Weak in the Knees? You CAN Fix That!

As we get older, many of us complain of weakness in the knees and chronic knee pain. Many of us see this weakness as part of the normal run-of-the-mill process of aging, and basically an inevitable malady of getting older. But boy is that ever Wrong! Strength and flexibility in the knees and legs are essential to maintaining our balance, coordination and health as we age, and yes, there ARE things you can do to strengthen your knees and legs so that they can carry you solidly and firmly throughout your entire lifetime.

One thing we must remember is that the knees are only one set of joints in a system of joints that support our entire bodies. So, for example, an injury to the hips or ankles will affect the strength and condition of the knees, because the system of joints in the body is all connected. Posture is critical to the health and strength of our knees, hips and ankles, and so is muscle tone around the ligaments that keep our joints functioning optimally. In order to keep our legs and knees healthy and strong, our entire bodies must be strong and tone, and our posture must be optimal.

At Morphe, our regular Gravity Training routine includes plenty of movements and exercises that strengthen the knees, hips and ankles as well as improving overall balance and posture. Here is a list of some of the basic exercises that help to maintain optimal flexibility and strength in the knees and legs:

  1. Squats ~ these strengthen and tone hips, legs, buttocks, knees and ankles and are an essential staple in any fitness routine. Using Morphe’s Gravity Training System to do your squats on the board also allows for variations such as single-leg squats with legs crossed over knees, or ski squats which help to strengthen knees, calves and ankles and encourage improve coordination. Start with sets of 25.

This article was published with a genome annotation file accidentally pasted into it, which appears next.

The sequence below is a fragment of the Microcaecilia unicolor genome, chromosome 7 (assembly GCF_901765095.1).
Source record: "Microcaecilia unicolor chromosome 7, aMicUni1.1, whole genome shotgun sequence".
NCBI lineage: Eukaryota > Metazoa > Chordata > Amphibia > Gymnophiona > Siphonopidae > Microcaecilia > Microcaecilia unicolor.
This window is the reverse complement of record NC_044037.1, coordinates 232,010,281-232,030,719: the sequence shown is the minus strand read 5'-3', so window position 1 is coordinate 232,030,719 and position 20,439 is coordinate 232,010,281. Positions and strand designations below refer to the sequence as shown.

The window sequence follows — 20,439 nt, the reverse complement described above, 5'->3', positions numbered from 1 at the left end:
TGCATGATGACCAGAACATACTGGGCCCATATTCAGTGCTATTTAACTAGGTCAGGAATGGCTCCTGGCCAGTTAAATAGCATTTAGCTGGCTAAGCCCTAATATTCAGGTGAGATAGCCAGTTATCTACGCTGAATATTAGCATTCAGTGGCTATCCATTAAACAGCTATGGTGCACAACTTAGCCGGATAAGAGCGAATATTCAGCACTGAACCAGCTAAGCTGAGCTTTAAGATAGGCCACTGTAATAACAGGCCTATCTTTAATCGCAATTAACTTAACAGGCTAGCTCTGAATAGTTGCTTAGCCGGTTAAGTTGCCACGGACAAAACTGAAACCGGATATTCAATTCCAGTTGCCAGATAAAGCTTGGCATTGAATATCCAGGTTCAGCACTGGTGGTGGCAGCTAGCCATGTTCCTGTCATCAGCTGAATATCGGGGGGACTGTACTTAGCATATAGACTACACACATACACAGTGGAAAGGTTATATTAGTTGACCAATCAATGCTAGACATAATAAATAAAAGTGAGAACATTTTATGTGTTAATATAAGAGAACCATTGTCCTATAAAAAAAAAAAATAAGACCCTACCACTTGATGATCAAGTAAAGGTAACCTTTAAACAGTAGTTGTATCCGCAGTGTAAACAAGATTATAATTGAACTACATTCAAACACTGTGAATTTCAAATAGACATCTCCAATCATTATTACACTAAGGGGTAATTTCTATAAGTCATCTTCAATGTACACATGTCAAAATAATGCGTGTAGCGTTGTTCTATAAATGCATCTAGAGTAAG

1. Jump rope: three minutes of jump rope daily not only provides cardio and fat burning but also strengthen the hips, legs, ankles and knees, encouraging flexibility and strength in these joints. Variations on jump-rope techniques strengthen different leg muscles while also aiding balance and posture, all of which help to maintain better leg and knee health throughout life.
  1. Lunges: variations on this exercise help to open the hip flexors which in turn support mobility and flexibility in the knees. Again, doing these using the glide-board that’s part of our Gravity Training System allows for many variations that strengthen and tone the calves and buttocks, supporting the legs and knees. Start with 20 on each side.
  1. Step-ups: this exercise not only builds strength and flexibility in the knees, but also enhances balance and coordination, strengthening our posture and indirectly supporting leg and knee function as we walk and go about daily activities. Using a low surface approximately 2 feet off the ground, start with 15 forward step-ups with each leg. Variations on this exercise might include extending the raised leg either in front, to the rear or to the side while stepping up.